Mirasolo also served four years in prison in a second case from 2010, in which he was convicted of sexually assaulting a second victim, who was 15 at the time of the assault. Now free on parole, he is listed as a Tier 3 offender on the Michigan State Police’s sex offender registry

The Times Herald reported that the victim in the second case reached out to Kiessling after Mirasolo’s custody issue made national headlines.

“He should have been in prison when she was raped,” Kiessling said. “It is the prosecutor’s fault that she was raped.”

The attorney, who is co-founder of the organization Hope After Rape Conception, said the case is a good example of why laws are needed that terminate a rapist’s parental rights. 

“First of all, a rape victim should not have to be tethered to her rapists for 18 years,” Kiessling, herself a child conceived through rape, told the Times Herald. “She deserves to be fully protected from her rapists, as well as the child. Secondly, we've had several women in our organization conceived in rape, and their biological rapist fathers used visits to molest them as well.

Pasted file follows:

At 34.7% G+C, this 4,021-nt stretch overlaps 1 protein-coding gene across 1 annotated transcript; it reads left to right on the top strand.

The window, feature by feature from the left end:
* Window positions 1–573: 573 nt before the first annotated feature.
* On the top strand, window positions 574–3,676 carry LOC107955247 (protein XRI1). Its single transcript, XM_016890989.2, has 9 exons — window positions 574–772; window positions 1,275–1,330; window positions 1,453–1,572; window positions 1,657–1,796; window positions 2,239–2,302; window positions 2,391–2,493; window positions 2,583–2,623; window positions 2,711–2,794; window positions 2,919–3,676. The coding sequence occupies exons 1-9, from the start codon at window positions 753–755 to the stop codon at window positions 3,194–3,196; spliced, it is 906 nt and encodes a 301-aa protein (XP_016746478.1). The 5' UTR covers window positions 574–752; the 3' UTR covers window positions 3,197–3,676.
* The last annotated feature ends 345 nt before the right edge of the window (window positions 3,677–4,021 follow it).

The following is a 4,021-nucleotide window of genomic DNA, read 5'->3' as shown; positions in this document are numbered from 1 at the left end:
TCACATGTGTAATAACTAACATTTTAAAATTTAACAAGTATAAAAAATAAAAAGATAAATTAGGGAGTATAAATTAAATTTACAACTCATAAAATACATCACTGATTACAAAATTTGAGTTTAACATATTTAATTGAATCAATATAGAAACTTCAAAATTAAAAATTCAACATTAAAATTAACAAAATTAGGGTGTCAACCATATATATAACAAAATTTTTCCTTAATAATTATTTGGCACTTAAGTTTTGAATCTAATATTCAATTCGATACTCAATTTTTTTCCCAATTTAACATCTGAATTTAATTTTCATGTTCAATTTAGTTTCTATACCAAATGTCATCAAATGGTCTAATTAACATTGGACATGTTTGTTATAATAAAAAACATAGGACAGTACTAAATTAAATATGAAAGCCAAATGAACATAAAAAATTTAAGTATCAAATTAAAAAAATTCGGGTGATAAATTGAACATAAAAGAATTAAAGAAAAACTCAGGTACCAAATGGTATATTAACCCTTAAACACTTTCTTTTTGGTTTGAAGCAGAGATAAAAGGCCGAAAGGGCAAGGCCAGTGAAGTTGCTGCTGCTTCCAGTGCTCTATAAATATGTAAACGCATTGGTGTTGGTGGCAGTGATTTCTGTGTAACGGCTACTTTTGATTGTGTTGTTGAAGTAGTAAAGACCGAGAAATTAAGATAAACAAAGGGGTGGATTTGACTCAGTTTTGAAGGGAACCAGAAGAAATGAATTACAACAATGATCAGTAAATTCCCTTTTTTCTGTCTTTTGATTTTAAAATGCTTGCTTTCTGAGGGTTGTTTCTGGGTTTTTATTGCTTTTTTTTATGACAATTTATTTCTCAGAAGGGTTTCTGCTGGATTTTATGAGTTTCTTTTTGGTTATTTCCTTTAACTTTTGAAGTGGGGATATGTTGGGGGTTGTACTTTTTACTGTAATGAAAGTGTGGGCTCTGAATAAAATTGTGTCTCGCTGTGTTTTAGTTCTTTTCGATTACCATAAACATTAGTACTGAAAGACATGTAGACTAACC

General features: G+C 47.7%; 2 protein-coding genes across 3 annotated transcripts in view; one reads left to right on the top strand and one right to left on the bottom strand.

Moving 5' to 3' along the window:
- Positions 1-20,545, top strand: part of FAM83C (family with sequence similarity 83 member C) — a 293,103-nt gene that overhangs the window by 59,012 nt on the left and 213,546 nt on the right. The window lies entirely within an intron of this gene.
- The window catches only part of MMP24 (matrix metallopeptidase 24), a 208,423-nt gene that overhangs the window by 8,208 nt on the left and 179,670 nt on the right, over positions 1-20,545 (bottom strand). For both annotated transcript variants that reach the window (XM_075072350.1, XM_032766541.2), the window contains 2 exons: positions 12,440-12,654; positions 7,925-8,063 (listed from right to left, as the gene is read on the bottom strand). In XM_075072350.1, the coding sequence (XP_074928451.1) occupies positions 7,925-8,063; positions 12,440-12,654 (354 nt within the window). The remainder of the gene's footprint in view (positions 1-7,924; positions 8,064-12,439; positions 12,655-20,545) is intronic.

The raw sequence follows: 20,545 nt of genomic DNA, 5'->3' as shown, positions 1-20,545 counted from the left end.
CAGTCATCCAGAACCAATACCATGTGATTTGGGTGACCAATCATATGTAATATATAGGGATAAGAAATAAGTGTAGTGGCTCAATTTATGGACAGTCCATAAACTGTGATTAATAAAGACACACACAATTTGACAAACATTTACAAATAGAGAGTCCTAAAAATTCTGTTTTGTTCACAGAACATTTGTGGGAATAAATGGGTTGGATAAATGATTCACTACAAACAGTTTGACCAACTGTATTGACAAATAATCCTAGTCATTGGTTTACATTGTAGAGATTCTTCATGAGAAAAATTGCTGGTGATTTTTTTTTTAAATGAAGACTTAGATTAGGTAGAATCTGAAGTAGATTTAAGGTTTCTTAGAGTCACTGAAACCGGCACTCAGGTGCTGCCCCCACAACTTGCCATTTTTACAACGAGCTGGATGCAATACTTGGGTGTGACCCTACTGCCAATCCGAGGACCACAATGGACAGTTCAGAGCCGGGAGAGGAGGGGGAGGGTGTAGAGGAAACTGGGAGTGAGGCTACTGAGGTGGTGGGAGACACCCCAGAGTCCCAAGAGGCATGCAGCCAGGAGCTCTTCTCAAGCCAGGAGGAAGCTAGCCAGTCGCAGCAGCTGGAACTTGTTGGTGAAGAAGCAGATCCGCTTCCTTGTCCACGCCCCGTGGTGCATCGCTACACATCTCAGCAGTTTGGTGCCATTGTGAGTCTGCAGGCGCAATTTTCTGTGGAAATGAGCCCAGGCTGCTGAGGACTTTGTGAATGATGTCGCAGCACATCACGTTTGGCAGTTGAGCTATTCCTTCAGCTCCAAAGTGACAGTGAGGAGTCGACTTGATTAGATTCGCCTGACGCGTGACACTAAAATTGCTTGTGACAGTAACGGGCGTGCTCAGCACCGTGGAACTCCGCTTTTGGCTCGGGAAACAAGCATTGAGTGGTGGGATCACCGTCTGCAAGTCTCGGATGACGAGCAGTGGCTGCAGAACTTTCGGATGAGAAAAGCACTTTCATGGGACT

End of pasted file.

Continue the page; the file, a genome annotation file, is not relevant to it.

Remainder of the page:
“Someone who raped is unfit to be a parent. They don’t respect basic boundaries, so they shouldn’t be a parent. You also shouldn’t be able to benefit from your crime.”

Woman’s rapist gets joint custody of child he fathered in assault

Published: Monday, October 09, 2017 @ 1:46 PM

Woman’s Rapist Gets Joint Custody Of Child He Fathered In Assault

A Michigan man who sexually assaulted a woman when she was 12 and got her pregnant has been granted joint custody of the now-8-year-old boy by a judge.